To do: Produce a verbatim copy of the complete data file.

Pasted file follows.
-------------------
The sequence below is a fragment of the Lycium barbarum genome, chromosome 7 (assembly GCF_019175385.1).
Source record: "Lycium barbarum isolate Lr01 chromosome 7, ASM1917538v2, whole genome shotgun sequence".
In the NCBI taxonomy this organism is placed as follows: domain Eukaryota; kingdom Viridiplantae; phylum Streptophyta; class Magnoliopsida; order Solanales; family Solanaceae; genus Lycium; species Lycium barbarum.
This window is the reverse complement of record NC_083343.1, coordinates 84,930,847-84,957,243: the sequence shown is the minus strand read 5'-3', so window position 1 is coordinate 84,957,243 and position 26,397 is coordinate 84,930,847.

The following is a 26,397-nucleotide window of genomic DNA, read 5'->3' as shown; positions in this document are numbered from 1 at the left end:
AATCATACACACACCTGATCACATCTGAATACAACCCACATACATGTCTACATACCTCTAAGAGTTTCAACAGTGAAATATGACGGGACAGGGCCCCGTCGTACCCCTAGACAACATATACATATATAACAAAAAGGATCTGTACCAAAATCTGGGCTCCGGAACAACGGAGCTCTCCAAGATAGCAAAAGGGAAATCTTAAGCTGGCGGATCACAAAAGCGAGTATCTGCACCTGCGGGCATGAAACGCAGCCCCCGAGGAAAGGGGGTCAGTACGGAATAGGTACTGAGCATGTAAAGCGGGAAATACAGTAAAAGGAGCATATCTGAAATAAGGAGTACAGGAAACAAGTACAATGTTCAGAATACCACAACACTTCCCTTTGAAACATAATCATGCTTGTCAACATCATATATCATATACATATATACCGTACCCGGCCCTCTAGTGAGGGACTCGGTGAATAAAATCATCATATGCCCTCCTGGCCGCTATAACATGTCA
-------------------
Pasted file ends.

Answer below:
The sequence below is a fragment of the Lycium barbarum genome, chromosome 7 (assembly GCF_019175385.1).
Source record: "Lycium barbarum isolate Lr01 chromosome 7, ASM1917538v2, whole genome shotgun sequence".
In the NCBI taxonomy this organism is placed as follows: domain Eukaryota; kingdom Viridiplantae; phylum Streptophyta; class Magnoliopsida; order Solanales; family Solanaceae; genus Lycium; species Lycium barbarum.
This window is the reverse complement of record NC_083343.1, coordinates 84,930,847-84,957,243: the sequence shown is the minus strand read 5'-3', so window position 1 is coordinate 84,957,243 and position 26,397 is coordinate 84,930,847.

The following is a 26,397-nucleotide window of genomic DNA, read 5'->3' as shown; positions in this document are numbered from 1 at the left end:
AATCATACACACACCTGATCACATCTGAATACAACCCACATACATGTCTACATACCTCTAAGAGTTTCAACAGTGAAATATGACGGGACAGGGCCCCGTCGTACCCCTAGACAACATATACATATATAACAAAAAGGATCTGTACCAAAATCTGGGCTCCGGAACAACGGAGCTCTCCAAGATAGCAAAAGGGAAATCTTAAGCTGGCGGATCACAAAAGCGAGTATCTGCACCTGCGGGCATGAAACGCAGCCCCCGAGGAAAGGGGGTCAGTACGGAATAGGTACTGAGCATGTAAAGCGGGAAATACAGTAAAAGGAGCATATCTGAAATAAGGAGTACAGGAAACAAGTACAATGTTCAGAATACCACAACACTTCCCTTTGAAACATAATCATGCTTGTCAACATCATATATCATATACATATATACCGTACCCGGCCCTCTAGTGAGGGACTCGGTGAATAAAATCATCATATGCCCTCCTGGCCGCTATAACATGTCA